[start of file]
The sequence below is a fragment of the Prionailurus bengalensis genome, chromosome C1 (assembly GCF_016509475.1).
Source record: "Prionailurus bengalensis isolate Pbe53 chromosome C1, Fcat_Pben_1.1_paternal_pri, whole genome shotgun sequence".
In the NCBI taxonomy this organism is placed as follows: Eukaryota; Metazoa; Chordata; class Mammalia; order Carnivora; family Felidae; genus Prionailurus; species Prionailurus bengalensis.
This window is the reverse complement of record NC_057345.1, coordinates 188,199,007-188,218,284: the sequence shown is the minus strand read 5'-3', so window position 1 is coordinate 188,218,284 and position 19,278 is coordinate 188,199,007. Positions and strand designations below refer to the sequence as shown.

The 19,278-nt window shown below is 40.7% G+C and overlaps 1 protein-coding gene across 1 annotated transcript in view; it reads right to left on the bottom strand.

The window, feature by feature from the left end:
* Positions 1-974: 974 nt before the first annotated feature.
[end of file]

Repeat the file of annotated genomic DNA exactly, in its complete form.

The sequence below is a fragment of the Prionailurus bengalensis genome, chromosome C1 (assembly GCF_016509475.1).
Source record: "Prionailurus bengalensis isolate Pbe53 chromosome C1, Fcat_Pben_1.1_paternal_pri, whole genome shotgun sequence".
In the NCBI taxonomy this organism is placed as follows: Eukaryota; Metazoa; Chordata; class Mammalia; order Carnivora; family Felidae; genus Prionailurus; species Prionailurus bengalensis.
This window is the reverse complement of record NC_057345.1, coordinates 188,199,007-188,218,284: the sequence shown is the minus strand read 5'-3', so window position 1 is coordinate 188,218,284 and position 19,278 is coordinate 188,199,007. Positions and strand designations below refer to the sequence as shown.

The 19,278-nt window shown below is 40.7% G+C and overlaps 1 protein-coding gene across 1 annotated transcript in view; it reads right to left on the bottom strand.

The window, feature by feature from the left end:
* Positions 1-974: 974 nt before the first annotated feature.